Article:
Enfidaville he is transferred to one of the rifle companies which soon finds itself on the Italian front. The narrative follows the adventures of its central character until he finally gets sent off to an officers’ training course.

Much of the detail of typical platoon activities has already been treated in several novels about New Zealand troops in World War 2, but some of the incidental aspects of Smith’s chronicle now seem the most interesting – cooking tinned-oyster fritters on a primus stove; trying to keep clean with a soapy flannel and a cut-down petrol tin; braziers made out of jam tins; digging a trench in the mud of the Sangro; a glimpse of the piratical-looking Maoris armed to the teeth on the Rapido; getting stuck in a minefield at Orsogna; and what happened when he once fell asleep at his Bren gun post.

Kia Kaha, subtitled “New Zealand in the Second World War”, indicates the broad range of scholarly interest in its subject. It consists of 20 essays by various contributors along with an introduction by its editor, John Crawford, a professional military historian. The contents cover strategic studies (5); operational studies (8); manpower and national service problems (2); religion (1); Maoris (1); scientific research (2); and victory celebrations (1).

Several of these studies indicate that New Zealand civilians in World War 2, even in the face of an invasion threat, continued to see war as subsidiary to their immediate local interests. An essay by John E Martin about the National Service Department and New Zealand’s manpower crisis of 1942 demonstrates the limitations of the nation’s commitment to the war effort. The then Prime Minister Peter Fraser talked grandly of mobilising everyone, and every atom of the country’s services, but Martin finds the government was never able to achieve either “a substantial general extension of [working] hours nor a radical attempt to reorganise industry.”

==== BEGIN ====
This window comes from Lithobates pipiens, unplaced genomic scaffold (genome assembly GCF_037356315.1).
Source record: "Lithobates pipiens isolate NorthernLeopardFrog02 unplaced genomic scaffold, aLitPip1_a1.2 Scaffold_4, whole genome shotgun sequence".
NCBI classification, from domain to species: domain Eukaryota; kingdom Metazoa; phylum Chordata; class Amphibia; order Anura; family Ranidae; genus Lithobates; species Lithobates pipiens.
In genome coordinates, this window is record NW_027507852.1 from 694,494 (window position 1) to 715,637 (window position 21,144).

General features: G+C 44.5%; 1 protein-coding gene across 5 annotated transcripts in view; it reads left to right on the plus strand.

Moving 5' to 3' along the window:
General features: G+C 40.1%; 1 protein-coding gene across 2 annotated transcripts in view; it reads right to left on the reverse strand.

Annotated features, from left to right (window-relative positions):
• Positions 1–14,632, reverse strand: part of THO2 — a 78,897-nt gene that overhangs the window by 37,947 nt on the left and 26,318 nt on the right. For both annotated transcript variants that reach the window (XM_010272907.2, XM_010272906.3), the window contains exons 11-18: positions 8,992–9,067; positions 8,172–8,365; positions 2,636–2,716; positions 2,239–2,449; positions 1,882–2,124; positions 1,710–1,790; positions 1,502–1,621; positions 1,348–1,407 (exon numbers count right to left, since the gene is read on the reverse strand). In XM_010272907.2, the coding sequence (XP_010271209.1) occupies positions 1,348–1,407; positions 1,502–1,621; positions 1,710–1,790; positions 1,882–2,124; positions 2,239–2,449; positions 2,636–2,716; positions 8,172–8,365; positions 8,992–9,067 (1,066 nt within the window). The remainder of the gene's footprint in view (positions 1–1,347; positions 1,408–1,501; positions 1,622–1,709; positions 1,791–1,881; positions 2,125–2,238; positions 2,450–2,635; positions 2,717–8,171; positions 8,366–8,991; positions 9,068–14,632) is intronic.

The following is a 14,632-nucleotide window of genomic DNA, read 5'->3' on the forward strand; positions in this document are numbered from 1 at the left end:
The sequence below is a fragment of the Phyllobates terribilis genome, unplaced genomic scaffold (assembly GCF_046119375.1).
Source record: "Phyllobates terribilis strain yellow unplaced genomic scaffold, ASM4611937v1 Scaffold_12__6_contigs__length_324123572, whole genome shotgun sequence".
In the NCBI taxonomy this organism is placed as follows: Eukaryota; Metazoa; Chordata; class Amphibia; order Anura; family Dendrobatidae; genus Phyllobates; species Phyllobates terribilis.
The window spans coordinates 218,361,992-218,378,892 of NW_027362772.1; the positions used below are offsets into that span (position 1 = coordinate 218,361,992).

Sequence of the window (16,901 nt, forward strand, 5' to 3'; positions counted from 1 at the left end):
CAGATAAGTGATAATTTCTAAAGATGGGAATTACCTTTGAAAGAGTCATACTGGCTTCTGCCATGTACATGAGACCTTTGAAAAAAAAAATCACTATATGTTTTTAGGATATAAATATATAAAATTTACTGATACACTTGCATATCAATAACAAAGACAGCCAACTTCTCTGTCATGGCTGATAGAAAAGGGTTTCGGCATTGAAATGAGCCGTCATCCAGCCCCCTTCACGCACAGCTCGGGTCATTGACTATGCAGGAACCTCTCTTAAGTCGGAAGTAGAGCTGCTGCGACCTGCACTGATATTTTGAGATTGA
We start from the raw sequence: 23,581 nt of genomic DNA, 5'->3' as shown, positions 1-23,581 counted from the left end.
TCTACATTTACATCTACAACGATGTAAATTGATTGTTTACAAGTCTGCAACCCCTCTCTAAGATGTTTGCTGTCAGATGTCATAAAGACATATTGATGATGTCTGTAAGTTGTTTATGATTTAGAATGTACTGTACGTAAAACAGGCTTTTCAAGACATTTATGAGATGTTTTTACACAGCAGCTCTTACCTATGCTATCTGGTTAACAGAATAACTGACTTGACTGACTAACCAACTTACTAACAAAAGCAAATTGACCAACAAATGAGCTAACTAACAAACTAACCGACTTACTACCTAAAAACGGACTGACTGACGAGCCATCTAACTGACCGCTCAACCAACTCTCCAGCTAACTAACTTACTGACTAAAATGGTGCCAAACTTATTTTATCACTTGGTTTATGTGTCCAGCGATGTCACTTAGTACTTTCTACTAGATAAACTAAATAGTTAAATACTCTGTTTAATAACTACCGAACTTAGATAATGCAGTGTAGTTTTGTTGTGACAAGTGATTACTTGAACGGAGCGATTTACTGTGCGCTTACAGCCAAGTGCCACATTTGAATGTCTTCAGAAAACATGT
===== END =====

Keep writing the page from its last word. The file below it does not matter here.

John Crawford examines the ill-fated attempt to campaign on two fronts and discusses the problems encountered by Major-General H E Barrowclough as commander of the 3rd Division in the Pacific. By mid-1942, we were trying to operate two infantry divisions on two fronts – one in the Middle East and the other in the Pacific. The government found it could not adequately reinforce both these formations and at the same time maintain production from essential industries. In the event, the Pacific force was disbanded and its troops used to stiffen up essential industry and to reinforce the other front. Yet other human resources were available.

Much has been made of women’s involvement in World War 2, but the total female labour force was never fully deployed. Some women between the ages of 18 to 40 were directed to specific occupations, but not all were. Some 32,000 men in essential industries never saw overseas service and no comprehensive effort seems to have been made to use women replacements for them. The division in the Middle East was always short of infantry, but again no attempt was made to use women reinforcements in lines of communication jobs so that some of the thousands of men in rear echelons could be sent to the front. It would appear that the wartime labour administration did not want to use the female labour force to its fullest capacity and also shrank from considering the drastic expedient of lowering the age for military service to 16. Popular sensibilities in wartime New Zealand did not extend to much serious consideration of actual operational problems in the field.